Last week's announcement that Bosch and Mercedes-Benz would begin the first government approved deployment of a fully-autonomous driving function--valet parking--was no doubt a milestone. But more important, hidden within the news were 4 interesting lessons for automakers and those working on self-driving cars.
The initial debut of the "automated valet parking" will take place at the Mercedes-Benz Museum parking garage in Stuttgart. It's a full no-human-driver-needed system.
You get out of the car in the garage, and push a button on your smartphone. Off the car goes, up and down aisles and ramps all by its lonesome. You don't have to keep your thumb on a deadman's switch or hang around watching the car park itself. Just walk away and let it do its thing, even drive off to park on another level. When you're done gawking around the museum, go back to the garage, push a button in the app, and your Mercedes-Benz will come pick you up.
It is, for the technically minded, an SAE Level 4 system, and it has received operational approval from the Stuttgart regional administrative authority. Daimler and Bosch hope that will open the floodgates to more regulatory approval elsewhere.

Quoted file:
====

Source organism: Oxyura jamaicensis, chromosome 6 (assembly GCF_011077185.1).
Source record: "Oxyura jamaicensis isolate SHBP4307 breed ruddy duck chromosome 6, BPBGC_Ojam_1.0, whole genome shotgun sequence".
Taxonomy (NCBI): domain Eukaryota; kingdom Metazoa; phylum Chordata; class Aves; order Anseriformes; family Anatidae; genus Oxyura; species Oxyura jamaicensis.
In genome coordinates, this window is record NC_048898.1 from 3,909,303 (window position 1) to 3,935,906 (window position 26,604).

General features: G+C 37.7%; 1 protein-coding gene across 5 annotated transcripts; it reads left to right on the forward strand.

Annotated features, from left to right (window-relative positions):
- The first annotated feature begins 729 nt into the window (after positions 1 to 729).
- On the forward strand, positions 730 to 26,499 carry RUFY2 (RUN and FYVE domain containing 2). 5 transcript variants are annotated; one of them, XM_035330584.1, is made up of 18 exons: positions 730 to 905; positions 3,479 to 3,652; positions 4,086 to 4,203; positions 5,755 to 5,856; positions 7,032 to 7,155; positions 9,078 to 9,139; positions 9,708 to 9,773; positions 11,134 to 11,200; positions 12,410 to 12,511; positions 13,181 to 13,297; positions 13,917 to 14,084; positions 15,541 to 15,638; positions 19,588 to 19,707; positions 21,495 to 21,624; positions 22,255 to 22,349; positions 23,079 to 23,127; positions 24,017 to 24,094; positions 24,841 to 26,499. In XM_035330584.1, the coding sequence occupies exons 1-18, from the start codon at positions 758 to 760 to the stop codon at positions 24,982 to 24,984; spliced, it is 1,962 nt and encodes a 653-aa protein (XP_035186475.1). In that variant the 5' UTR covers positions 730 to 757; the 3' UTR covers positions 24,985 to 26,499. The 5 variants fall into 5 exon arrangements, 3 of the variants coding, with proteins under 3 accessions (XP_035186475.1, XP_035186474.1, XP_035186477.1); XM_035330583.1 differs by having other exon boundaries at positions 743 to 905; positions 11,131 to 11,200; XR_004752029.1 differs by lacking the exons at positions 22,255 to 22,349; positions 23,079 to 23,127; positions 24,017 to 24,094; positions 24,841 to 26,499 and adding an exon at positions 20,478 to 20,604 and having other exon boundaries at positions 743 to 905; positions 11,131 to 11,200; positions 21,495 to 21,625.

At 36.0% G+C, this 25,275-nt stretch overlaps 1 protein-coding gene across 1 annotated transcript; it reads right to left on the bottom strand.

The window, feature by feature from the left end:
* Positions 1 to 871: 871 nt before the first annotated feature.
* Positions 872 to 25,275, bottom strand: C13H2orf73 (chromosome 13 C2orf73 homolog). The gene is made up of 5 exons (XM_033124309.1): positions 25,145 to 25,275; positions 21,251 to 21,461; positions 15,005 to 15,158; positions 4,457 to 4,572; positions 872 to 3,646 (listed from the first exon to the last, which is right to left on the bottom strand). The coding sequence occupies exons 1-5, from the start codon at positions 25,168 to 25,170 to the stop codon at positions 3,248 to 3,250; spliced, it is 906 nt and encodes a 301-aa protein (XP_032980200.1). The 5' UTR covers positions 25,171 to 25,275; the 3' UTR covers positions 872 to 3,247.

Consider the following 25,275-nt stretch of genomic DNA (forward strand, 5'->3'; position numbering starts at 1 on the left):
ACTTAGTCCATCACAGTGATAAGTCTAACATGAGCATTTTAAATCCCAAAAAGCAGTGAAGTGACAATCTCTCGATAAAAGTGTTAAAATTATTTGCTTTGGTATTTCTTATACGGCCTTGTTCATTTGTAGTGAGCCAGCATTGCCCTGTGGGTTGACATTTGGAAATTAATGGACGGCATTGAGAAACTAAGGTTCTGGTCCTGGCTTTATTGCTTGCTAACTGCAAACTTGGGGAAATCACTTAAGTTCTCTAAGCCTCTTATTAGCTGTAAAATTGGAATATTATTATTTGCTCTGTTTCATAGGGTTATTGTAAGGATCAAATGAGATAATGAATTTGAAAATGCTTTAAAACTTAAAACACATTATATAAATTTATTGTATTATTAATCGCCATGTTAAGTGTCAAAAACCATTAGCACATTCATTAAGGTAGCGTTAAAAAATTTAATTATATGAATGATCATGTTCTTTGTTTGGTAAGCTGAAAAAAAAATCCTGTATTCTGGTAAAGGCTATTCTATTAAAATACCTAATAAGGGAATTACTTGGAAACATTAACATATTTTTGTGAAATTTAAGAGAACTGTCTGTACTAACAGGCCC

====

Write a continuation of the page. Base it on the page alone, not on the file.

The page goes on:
So what were the lessons autonomous vehicle developers and municipalities could take away from the news?
1.) The first application of fully autonomous vehicles may address the more mundane tasks of driving, such as parking. (What petrol-head could complain about taking that task away?) Could HOV lanes be next?
2.) Lidar (light detection and ranging) is still critical; it's a part of Bosch's garage sensor array. Bosch said it may eventually only use cameras....but that seems overly optimistic unless you ban pedestrians and toddlers from wandering around the garage (and you can't do that as long as other non-autonomous cars are being used to visit the museum).
3.) Self-driving cars may not be able to go it alone and may require some infrastructure communications to make autonomous vehicles viable. The most striking thing about the automated valet parking feature is how much it relies not on the sensors and systems in the cars, but on the extensive gauntlet of sensors needed within the garage.
4.) That whole 5G vs. DSRC tussle for the wireless vehicle-to-infrastructure market, well, it ain't over. All a company spokesperson could offer is that the vehicles will initially rely on Wi-Fi connections. And there was no commitment to the cellular V2X protocol associated with 5G (and its associated costs) or to the more mature and open DSRC protocol.
How much is all this going to cost to retrofit in a garage? So much that they wouldn't tell me how much.
More than 4 years ago, BMW showed me how to park a car with a smart watch. It was all for demonstration purposes but it eventually it gave way to actual automated parking features. Hyundai has since also added a self-parking option but you have to stick around to make sure nothing goes wrong.
Touted as a "world's first" the Bosch and Daimler system lets you walk away. You don't even have to tip.